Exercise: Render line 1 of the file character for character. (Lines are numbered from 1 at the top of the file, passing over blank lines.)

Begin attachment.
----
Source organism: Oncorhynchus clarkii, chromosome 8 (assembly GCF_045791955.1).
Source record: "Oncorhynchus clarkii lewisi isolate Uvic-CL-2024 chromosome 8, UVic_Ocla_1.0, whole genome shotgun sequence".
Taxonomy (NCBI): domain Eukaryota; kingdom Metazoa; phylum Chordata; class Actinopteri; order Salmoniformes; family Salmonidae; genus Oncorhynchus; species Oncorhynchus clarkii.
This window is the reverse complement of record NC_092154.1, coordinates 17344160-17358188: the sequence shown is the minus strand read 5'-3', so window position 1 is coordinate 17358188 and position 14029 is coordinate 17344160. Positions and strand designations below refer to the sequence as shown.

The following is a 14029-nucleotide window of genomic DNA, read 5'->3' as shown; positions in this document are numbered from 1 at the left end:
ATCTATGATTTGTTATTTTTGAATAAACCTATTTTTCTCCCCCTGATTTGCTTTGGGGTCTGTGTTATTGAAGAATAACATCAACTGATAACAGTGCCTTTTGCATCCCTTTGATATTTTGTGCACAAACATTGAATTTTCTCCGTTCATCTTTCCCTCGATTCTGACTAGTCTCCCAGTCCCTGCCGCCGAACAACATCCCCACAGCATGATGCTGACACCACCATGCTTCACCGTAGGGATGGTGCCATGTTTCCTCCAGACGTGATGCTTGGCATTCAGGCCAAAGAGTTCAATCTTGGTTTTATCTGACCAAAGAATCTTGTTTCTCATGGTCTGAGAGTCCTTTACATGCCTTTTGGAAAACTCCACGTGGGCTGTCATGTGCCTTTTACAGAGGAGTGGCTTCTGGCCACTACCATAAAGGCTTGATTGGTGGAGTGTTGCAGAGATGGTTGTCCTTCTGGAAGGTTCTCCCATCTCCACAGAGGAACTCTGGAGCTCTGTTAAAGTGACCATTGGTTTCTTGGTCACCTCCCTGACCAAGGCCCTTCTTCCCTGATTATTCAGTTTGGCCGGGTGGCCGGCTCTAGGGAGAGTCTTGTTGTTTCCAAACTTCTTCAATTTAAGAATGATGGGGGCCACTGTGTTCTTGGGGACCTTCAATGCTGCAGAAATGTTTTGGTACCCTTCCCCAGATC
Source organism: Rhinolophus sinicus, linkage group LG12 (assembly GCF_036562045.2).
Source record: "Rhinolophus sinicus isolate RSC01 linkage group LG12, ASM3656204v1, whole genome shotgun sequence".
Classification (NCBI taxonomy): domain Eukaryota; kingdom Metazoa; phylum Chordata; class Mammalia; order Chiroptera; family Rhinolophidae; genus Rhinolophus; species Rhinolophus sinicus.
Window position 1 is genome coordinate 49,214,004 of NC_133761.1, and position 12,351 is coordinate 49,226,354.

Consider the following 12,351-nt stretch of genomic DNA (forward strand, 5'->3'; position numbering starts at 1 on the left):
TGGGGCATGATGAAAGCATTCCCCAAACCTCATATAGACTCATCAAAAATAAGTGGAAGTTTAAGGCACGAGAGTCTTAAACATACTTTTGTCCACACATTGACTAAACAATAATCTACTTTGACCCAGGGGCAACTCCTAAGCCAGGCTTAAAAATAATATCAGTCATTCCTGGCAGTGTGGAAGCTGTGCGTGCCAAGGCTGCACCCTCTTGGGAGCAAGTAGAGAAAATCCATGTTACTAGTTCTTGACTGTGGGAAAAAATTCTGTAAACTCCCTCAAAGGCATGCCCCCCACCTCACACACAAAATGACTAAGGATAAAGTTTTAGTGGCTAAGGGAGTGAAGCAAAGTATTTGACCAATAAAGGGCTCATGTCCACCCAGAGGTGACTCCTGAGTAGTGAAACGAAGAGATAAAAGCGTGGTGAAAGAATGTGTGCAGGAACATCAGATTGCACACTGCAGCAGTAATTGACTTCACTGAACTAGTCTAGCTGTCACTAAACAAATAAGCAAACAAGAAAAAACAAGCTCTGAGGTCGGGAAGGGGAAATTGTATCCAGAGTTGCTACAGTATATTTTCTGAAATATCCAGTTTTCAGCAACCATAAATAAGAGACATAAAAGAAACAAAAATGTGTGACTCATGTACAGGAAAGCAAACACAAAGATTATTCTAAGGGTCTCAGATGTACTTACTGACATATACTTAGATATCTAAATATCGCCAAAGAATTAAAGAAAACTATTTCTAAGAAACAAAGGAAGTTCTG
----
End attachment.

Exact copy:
Source organism: Oncorhynchus clarkii, chromosome 8 (assembly GCF_045791955.1).